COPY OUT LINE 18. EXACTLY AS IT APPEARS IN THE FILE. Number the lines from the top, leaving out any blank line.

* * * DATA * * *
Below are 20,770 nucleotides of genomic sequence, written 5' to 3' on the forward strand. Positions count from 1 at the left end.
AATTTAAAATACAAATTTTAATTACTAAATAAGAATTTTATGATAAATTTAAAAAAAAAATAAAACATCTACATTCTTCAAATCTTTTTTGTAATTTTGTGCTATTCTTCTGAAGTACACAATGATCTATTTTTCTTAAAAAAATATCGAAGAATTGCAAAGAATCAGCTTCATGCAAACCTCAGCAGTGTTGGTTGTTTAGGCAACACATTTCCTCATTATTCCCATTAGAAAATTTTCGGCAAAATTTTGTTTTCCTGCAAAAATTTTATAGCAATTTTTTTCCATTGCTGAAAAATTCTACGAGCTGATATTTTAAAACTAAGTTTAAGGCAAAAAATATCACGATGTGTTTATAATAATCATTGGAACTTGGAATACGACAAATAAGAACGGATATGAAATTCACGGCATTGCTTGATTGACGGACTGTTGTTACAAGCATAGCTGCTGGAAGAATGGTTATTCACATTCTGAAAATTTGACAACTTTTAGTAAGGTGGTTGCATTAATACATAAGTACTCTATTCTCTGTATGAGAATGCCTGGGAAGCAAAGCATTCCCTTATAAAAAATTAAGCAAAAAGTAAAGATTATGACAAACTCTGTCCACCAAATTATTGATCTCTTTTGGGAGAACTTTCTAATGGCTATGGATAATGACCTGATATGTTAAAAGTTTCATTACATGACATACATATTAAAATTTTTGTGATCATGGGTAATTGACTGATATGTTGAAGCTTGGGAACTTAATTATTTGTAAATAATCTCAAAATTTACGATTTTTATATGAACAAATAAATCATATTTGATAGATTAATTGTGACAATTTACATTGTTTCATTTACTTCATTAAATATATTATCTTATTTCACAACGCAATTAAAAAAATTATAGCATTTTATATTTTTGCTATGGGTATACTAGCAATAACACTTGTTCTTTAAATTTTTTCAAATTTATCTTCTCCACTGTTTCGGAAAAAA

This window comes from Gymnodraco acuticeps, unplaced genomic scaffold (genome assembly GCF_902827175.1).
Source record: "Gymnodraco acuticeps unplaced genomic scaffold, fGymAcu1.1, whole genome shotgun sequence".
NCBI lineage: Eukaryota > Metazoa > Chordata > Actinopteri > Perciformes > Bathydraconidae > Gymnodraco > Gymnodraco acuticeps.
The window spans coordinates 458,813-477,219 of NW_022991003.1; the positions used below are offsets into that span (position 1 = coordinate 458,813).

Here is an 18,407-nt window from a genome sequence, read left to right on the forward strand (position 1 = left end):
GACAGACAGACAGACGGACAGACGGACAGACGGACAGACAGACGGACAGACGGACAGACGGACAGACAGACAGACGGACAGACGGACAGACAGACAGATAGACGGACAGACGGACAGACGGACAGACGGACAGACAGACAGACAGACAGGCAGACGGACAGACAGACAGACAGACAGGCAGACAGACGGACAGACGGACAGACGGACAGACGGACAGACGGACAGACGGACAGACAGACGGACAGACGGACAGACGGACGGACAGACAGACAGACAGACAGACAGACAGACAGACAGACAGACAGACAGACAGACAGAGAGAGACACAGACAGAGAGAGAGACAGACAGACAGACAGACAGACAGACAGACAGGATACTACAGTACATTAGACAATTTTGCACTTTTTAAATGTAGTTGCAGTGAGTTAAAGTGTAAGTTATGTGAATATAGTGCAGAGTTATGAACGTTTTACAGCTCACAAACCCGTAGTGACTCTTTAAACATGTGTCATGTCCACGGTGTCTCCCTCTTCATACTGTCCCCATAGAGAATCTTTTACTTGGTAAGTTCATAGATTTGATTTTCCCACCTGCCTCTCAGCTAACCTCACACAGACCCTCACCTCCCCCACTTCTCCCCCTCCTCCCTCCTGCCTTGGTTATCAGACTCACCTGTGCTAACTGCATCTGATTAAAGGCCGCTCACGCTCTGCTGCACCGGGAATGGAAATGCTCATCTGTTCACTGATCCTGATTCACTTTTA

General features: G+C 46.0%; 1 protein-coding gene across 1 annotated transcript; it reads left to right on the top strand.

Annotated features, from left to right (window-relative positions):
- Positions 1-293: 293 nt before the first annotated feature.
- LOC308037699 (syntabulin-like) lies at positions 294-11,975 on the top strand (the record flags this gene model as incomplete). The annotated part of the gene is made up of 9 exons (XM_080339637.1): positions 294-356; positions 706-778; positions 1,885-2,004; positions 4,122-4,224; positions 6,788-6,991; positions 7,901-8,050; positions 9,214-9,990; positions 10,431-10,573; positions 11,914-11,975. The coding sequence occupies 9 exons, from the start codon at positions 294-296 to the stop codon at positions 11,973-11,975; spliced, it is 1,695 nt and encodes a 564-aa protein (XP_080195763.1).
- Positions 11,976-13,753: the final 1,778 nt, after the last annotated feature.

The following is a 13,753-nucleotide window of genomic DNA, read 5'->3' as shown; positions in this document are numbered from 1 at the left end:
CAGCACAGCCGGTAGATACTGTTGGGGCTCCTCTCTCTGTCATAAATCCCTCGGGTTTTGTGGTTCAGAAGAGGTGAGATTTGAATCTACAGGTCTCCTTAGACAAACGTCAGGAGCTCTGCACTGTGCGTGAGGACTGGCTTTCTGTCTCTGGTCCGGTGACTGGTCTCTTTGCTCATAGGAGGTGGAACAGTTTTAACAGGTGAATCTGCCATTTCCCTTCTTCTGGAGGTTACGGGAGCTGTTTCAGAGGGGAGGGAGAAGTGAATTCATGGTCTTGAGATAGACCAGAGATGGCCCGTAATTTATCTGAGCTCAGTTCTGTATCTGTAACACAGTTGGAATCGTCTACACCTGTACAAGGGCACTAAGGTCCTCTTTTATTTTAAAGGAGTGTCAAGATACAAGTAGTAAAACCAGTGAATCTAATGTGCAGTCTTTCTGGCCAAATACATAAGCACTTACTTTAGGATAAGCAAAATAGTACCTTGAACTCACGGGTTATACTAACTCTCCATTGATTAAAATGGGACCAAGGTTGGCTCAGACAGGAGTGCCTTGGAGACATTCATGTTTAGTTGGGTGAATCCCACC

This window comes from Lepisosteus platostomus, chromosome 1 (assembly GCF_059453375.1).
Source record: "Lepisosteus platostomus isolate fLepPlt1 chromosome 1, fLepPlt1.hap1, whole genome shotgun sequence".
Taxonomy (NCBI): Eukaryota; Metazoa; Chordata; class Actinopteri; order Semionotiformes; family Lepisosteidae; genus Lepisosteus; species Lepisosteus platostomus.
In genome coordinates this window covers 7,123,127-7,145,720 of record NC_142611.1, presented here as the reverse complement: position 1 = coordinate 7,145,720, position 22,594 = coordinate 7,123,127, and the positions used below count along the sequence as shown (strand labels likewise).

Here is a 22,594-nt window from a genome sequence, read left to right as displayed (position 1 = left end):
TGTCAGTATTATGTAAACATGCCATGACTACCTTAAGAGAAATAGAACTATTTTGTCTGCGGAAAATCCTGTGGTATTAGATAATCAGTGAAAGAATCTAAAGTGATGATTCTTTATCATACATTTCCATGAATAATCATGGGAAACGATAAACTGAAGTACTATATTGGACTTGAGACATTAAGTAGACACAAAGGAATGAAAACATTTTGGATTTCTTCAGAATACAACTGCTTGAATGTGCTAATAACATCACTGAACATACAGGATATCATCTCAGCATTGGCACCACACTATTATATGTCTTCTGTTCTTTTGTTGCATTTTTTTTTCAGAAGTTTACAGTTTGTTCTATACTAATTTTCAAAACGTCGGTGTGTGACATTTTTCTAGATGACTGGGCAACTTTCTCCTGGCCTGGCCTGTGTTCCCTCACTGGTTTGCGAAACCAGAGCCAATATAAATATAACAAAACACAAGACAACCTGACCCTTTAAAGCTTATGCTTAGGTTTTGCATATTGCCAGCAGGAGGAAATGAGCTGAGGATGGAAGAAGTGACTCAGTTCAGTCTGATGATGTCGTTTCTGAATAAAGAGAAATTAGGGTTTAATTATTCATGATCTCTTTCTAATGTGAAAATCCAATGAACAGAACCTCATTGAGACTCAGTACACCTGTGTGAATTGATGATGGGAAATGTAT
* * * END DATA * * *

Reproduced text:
Taxonomy (NCBI): Eukaryota; Metazoa; Chordata; class Actinopteri; order Semionotiformes; family Lepisosteidae; genus Lepisosteus; species Lepisosteus platostomus.